The molecular revolution in ectomycorrhizal ecology: peeking into the black-box


  • Thomas R. Horton,

    Corresponding author
    1. Department of Forest Science, Oregon State University, Corvallis, OR, 97331, USA,
      Thomas R. Horton. Present address: 350 Illick Hall, SUNY-ESF, Syracuse, NY, 13210, USA. Fax: +1 315 470 6934;
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      Present address: 350 Illick Hall, SUNY-ESF, Syracuse, NY, 13210, USA. Fax: +1 315 470 6934; E-mail:
  • Thomas D. Bruns

    1. Department of Plant and Microbial Biology, 111 Koshland Hall, University of California, Berkeley, CA 94720, USA
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Thomas R. Horton. Present address: 350 Illick Hall, SUNY-ESF, Syracuse, NY, 13210, USA. Fax: +1 315 470 6934;


Molecular tools have now been applied for the past 5 years to dissect ectomycorrhizal (EM) community structure, and they have propelled a resurgence in interest in the field. Results from these studies have revealed that: (i) EM communities are impressively diverse and are patchily distributed at a fine scale below ground; (ii) there is a poor correspondence between fungi that appear dominant as sporocarps vs. those that appear dominant on roots; (iii) members of Russulaceae, Thelephoraceae, and/or non-thelephoroid resupinates are among the most abundant EM taxa in ecosystems sampled to date; (iv) dissimilar plants are associated with many of the same EM species when their roots intermingle — this occurs on a small enough spatial scale that fungal individuals are likely to be shared by dissimilar plants; and (v) mycoheterotrophic plants have highly specific fungal associations. Although, these results have been impressive, they have been tempered by sampling difficulties and limited by the taxonomic resolution of restriction fragment length polymorphism methods. Minor modifications of the sampling schemes, and more use of direct sequencing, has the potential to solve these problems. Use of additional methods, such as in situ hybridization to ribosomal RNA or hybridization coupled to microarrays, are necessary to open up the analysis of the mycelial component of community structure.


Ectomycorrhizal (EM) symbioses are important on a global scale because the dominant trees in most of the world’s temperate and boreal forests and in large areas of tropical and subtropical forests are ectomycorrhizal (Allen 1991; Read 1991). For host trees these fungi serve as the primary nutrient gathering interface, scavenging nitrogen, phosphorus, and trace elements from both inorganic and organic pools in the soil; this is done in exchange for fixed carbon from the tree. For many trees, such as those in the Pinaceae, Fagaceae, Betulaceae, and Dipterocarpaceae, it is clear that normal growth and survival is dependent on colonization by EM fungi (Smith & Read 1997). EM fungi are also important because they include high value edible fungi such as truffles (Tuber spp.), matsutake (Tricholoma spp.), chanterelles (Cantharellus spp.), and Boletus edulis.

Fungi that form ectomycorrhizae are not a monophyletic group; traditional classification and recent molecular systematic studies demonstrate that this trait has been independently derived many times and perhaps convergently lost as well (Gargas et al. 1995; Hibbett et al. 1997, 2000Bruns et al. 1998). Over 5000 species of EM fungi have been described (Molina et al. 1992). The symbionts span all of the phyla of true fungi (Zygomycota, Ascomycota, and Basidiomycota), and occur in at least 15 families within the Basidiomycota and Ascomycota. However, from molecular clock estimates and the fossil records of their plant hosts, it appears that most of the diversity arose relatively recently, perhaps initially in the Cretaceous with later extensive radiation around 25–60 Ma (LePage et al. 1997; Bruns et al. 1998). This pattern is in contrast to that of the arbuscular mycorrhizal fungi that fall within a single monophyletic group, the Glomales, and appear to have arisen with the land plants 400–500 Ma (Simon et al. 1993; Pirozynski & Dalpé 1989).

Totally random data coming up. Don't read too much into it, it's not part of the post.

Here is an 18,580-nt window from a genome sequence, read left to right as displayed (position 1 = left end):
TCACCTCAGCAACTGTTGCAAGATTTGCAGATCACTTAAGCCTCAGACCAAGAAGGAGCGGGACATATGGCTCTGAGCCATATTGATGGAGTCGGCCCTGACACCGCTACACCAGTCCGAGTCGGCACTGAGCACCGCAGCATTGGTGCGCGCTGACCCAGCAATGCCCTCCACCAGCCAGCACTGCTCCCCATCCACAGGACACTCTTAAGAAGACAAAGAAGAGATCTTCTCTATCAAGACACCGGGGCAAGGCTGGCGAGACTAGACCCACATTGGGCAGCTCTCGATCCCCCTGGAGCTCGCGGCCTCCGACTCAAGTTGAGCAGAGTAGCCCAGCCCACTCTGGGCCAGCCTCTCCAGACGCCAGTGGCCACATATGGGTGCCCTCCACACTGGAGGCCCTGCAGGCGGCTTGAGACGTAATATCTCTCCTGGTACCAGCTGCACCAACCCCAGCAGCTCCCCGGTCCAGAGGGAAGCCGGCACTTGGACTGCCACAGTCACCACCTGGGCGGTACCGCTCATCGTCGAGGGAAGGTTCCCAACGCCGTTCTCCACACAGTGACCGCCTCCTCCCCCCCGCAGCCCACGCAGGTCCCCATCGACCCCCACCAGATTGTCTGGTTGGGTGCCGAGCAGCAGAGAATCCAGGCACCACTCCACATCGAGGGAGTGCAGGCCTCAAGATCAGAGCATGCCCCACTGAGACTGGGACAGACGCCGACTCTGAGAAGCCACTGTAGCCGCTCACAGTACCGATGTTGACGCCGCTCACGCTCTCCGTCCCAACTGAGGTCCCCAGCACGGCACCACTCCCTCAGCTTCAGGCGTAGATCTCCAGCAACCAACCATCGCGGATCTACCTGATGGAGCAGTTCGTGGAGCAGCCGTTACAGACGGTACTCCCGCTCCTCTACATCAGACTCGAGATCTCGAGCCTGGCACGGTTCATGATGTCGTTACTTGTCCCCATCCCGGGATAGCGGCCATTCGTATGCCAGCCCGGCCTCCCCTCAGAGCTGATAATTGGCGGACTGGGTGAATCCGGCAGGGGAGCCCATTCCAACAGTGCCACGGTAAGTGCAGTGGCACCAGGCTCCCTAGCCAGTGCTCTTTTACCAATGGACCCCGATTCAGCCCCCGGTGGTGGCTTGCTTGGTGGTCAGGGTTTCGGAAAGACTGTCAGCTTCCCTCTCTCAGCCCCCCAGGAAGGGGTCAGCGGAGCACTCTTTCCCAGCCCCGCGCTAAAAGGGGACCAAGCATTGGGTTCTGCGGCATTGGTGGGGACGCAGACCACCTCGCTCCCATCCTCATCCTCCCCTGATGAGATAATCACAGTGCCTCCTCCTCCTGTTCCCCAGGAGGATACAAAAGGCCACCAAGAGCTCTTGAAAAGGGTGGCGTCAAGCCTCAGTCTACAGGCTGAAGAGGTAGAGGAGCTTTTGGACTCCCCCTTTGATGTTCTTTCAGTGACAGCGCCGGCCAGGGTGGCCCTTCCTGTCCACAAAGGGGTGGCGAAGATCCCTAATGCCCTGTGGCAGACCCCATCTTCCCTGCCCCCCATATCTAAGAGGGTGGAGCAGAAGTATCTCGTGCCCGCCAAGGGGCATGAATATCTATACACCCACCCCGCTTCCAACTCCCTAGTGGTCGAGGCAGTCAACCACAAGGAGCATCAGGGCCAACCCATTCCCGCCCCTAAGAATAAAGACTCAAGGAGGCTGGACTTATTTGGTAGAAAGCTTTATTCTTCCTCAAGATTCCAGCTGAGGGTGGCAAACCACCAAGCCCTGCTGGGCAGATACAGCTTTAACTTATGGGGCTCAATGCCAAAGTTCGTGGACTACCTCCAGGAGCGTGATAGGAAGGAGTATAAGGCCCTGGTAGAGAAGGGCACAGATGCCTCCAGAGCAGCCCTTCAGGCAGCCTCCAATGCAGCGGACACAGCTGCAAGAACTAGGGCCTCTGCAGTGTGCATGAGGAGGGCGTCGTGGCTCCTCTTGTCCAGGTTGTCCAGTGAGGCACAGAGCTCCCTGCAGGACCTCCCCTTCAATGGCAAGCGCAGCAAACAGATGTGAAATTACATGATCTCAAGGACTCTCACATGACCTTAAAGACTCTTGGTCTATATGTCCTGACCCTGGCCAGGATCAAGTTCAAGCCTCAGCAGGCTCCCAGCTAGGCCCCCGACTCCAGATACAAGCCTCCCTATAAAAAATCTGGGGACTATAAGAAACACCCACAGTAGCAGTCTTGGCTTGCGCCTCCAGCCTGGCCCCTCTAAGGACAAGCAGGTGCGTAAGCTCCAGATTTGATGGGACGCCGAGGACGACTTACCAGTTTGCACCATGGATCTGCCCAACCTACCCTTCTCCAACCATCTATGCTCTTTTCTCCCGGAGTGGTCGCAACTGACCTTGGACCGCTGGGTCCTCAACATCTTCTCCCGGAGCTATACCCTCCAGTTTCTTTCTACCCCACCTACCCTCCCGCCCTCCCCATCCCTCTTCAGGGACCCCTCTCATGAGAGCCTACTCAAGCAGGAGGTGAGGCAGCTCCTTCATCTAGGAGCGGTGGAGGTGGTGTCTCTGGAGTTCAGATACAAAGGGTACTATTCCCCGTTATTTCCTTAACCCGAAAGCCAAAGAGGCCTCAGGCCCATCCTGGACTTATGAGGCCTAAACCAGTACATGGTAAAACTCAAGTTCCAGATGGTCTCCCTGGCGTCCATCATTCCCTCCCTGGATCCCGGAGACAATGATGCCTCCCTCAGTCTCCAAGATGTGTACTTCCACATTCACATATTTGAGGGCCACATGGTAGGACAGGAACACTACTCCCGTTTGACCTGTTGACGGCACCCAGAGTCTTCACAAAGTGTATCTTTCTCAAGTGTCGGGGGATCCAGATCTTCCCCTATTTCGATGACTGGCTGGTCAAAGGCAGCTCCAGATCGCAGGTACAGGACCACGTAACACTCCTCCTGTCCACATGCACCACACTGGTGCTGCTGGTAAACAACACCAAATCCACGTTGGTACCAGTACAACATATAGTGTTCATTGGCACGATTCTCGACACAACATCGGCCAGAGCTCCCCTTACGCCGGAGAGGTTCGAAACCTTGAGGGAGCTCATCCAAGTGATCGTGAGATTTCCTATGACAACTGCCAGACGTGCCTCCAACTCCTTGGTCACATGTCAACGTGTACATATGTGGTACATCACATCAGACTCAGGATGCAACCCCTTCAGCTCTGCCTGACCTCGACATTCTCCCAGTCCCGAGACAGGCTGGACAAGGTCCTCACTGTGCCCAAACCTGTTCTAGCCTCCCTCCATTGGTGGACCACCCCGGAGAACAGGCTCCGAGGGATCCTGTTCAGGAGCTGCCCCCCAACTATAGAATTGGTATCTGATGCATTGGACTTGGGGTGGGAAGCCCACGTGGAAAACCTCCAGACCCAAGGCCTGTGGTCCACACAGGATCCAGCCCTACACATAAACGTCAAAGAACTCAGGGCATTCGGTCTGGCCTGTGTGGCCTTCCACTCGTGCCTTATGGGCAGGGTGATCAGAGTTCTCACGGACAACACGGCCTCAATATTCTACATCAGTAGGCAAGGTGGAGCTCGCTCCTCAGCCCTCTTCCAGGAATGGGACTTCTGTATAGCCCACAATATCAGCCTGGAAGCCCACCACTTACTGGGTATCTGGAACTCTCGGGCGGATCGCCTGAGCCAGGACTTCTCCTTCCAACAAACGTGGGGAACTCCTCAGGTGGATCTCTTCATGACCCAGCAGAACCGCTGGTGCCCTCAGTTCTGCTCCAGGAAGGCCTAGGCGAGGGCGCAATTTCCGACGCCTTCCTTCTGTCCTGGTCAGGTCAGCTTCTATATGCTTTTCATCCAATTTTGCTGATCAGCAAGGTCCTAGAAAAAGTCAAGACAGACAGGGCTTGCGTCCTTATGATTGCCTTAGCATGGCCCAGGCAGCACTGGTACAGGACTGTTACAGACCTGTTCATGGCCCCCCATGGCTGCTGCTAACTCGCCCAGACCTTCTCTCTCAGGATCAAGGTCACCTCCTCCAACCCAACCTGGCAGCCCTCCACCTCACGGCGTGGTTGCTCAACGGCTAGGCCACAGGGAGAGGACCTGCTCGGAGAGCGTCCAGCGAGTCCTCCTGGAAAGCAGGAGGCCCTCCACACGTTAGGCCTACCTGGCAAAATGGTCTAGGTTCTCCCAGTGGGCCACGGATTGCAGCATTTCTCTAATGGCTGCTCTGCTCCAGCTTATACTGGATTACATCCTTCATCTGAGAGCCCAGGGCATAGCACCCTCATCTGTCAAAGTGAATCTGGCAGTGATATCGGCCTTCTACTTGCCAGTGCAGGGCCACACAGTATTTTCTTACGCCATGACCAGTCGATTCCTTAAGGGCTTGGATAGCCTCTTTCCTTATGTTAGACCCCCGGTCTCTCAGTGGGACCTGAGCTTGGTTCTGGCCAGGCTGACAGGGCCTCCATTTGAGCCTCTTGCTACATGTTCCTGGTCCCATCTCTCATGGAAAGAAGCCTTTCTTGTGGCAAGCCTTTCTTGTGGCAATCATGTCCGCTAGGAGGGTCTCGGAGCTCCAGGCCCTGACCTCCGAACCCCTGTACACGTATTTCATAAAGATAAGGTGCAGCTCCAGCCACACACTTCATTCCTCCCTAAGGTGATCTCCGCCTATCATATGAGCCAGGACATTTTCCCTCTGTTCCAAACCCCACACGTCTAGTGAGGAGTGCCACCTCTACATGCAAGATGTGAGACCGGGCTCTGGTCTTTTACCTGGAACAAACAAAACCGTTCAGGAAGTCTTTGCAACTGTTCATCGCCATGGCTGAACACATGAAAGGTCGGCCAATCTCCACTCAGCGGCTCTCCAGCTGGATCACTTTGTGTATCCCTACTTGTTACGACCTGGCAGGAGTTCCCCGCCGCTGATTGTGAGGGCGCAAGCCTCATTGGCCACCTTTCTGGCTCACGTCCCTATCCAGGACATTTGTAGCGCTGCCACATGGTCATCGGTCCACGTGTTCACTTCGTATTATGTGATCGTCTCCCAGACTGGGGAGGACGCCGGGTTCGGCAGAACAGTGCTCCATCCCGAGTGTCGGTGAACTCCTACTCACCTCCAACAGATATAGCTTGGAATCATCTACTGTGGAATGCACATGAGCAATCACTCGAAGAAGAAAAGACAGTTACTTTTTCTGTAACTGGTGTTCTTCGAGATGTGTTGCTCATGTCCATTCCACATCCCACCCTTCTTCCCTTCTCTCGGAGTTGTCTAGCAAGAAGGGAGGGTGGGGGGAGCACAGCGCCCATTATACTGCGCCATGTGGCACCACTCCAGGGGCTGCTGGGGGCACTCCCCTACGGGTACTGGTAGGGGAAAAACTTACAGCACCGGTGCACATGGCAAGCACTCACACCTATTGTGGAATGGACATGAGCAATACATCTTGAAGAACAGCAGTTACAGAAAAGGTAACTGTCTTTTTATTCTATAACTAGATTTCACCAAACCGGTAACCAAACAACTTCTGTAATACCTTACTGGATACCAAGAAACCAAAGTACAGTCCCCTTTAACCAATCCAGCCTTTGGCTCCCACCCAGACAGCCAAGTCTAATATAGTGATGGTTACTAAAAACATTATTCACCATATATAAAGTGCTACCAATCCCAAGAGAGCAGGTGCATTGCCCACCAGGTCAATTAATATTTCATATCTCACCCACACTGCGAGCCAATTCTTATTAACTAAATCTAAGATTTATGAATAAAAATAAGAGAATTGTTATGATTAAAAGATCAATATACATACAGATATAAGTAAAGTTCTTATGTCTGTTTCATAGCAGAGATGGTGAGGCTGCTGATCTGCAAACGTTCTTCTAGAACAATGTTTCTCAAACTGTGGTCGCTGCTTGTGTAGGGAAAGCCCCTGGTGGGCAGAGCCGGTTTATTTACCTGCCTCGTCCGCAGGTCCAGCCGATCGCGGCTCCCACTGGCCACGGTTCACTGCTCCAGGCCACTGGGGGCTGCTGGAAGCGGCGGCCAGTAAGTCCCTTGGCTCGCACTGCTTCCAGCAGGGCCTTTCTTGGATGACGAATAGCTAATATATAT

EM fungus communities are species rich, and many basic questions about these communities remain unanswered. These include: (i) what is the structure of these communities in terms of numbers and abundance of species; (ii) how is structure maintained and affected by factors such as host diversity, soil types, organic inputs, disturbance, and succession; (iii) does structure have significant effects on ecosystem functions (e.g. nutrient cycling and retention), or on plant community structure; and (iv) what is the natural history or autecology of the dominant species. Tackling these questions in a quantitative manner presents several challenges unique to mycorrhizal fungi.

The first problem is that EM species composition is not easily manipulated in natural or laboratory settings. This is because a large percentage of EM fungi either grow poorly or do not grow at all in culture, and because addition of spores or mycelial inoculum rarely results in colonization under nonsterile conditions. Seedlings that are inoculated under sterile or semi-sterile conditions can be out-planted, but replacement by indigenous fungi is a common result (e.g. Bledsoe et al. 1982; Danielson & Visser 1989), except perhaps when the host is planted outside its natural range (Selosse et al. 1998a). Much has been learned about behaviour and physiological ecology of individual species, particularly of Suillus, Rhizopogon, Paxillus, Laccaria, Pisolithus, and Cenococcum, in laboratory microcosms, but the overwhelming majority of EM fungi have not been amenable to such manipulations.